The Political and Military Significance of the Crisis
The outcome of the crisis significantly impacted the political standing of the two leaders in India and Pakistan. PM Modi, who had initially hoped to capitalize on the incident for his electoral gains and to build his image as India’s ‘Iron man,’ found himself struggling to deal with the unexpected outcome. Not only did his military fail to achieve the initial desired objectives, but its dubious claims and shifting narratives about the purpose of the ‘failed’ strikes significantly damaged Modi’s domestic and international standing.
PM Imran Khan, on the other hand, emerged as a credible leader, both domestically as well as at the international level. In his three short speeches during the crisis, Khan did not indulge in nuclear blackmail yet he continued to reiterate the offer of dialogue on all outstanding issues, including the issue of Kashmir. Moreover, by following through his promise of assured retaliation, Khan was able to strengthen his own credibility at home as a strong nationalist leader, and established himself as a seasoned statesman who was willing to make the right decisions under immense pressure.
The outcome of the crisis also severely damaged India’s military image as an emerging power in the Indo-Pacific region. With an annual budget of over $60 billion – six times more than Pakistan’s defense spending of $ 9 billion – India demonstrated that it is not yet ready for regional leadership role to confront China, otherwise projected as India’s principal adversary while Pakistan only as an irritant.
India’s failed surgical strike that resulted in Pakistan shooting down two Indian aircraft, in addition to the interdiction of the Indian submarine near Pakistan’s territorial waters, exposed Indian military’s vulnerabilities. PM Modi’s statement on India’s need for Rafale jets to punish Pakistan (hinting at a different outcome of the crisis) was a snub for the opposition parties who had been questioning the controversial Rafale deal. It was also an endorsement of the concerns highlighted by the Indian Air Force Chief a few weeks before the recent crisis erupted on Indian warfighting capabilities and vulnerabilities therein requiring modernization of the IAF.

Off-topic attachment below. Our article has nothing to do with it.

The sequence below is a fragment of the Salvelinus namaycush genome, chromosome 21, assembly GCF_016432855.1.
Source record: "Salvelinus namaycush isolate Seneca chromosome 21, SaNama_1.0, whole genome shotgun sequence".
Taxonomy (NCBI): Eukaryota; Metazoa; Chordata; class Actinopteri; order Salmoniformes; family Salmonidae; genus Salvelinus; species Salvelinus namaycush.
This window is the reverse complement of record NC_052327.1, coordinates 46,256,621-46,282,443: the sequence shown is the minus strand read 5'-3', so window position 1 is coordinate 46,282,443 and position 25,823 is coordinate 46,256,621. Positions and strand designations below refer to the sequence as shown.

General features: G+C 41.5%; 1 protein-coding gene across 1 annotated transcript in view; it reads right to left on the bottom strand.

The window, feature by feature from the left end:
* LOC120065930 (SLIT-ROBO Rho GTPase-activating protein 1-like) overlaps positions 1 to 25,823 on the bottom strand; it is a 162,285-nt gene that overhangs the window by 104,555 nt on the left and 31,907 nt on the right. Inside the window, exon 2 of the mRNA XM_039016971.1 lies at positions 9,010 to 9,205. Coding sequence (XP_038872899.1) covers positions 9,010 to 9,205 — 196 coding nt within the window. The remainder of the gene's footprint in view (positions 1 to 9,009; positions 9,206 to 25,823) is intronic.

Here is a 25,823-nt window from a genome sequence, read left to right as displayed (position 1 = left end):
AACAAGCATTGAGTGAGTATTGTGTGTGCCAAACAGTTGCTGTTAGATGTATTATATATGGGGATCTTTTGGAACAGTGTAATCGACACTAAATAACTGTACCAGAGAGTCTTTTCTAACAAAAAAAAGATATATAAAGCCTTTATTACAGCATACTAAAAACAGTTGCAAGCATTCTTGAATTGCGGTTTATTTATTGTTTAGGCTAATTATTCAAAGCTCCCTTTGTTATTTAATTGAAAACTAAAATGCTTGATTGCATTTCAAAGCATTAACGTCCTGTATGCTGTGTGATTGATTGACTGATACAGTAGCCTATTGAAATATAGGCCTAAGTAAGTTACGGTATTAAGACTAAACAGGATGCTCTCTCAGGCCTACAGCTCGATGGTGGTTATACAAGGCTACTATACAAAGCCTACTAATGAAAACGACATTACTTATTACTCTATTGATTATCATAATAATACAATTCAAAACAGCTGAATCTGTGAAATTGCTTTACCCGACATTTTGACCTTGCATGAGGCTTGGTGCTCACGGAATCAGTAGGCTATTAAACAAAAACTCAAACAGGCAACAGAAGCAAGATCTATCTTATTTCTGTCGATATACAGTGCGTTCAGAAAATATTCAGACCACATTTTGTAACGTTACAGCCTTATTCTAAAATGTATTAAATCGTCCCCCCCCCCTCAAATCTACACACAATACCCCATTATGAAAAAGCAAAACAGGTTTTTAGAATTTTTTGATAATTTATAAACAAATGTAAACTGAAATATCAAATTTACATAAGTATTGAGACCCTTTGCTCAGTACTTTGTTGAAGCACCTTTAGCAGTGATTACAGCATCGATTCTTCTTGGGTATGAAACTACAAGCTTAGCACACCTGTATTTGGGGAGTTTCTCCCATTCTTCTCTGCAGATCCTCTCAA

The Pulwama crisis also brings to fore concerns about India’s doctrinal evolution. Since 2008 Mumbai crisis, the dominant narrative about a future crisis triggered by non-state actors suggested that India would operationalize its Cold Start Doctrine (CSD), existence of which was formally acknowledged by the current Indian Army Chief in January 2017. India has been annually practicing this limited warfighting doctrine under a nuclear environment since its inception in 2004. It has spent significant resources and invested in infrastructural development by building new cantonments along its international border with Pakistan to reduce the time for mobilization of its troops. One would think that the current crisis would be exactly the scenario in which the Indian CSD would be operationalised. But it was not. India was deterred. Pakistan’s Full Spectrum Deterrence (FSD) was in play precluding any possibility of escalation by India throughout the entire spectrum of the crisis.
Was War between India and Pakistan Imminent?
Employment of airpower by India inside Pakistani territory was a dangerous escalatory move and technically an act of war. If Pakistan had not demonstrated restraint, and instead of a proportionate response, opted to target India’s military installations, it would have surely led to the possibility of an outbreak of war between the two nuclear-armed adversaries. Likewise, a) the decision of not targeting India’s submarine once it was detected closer to the Pakistani territorial waters and b) the voluntary early release of the captured Indian pilot reduced the incentive and space for India to justify further escalation. The two countries were close to war, but particularly the actions from the Pakistani side and intervention by several third parties helped de-escalate the crisis early on.
Was there any Nuclear Signaling?
Post-Mumbai 2008, there had been a widespread belief that in a future crisis between the two South Asian adversaries, Pakistan, due to its conventional disadvantage via-a-vis India, would have no option but to resort to the threat of use of nuclear weapons to deter Indian conventional strikes. This assumption became a template for several South Asian observers with some accusing Pakistan of indulging in ‘nuclear blackmail.’ These assumptions, for now, have been proven wrong.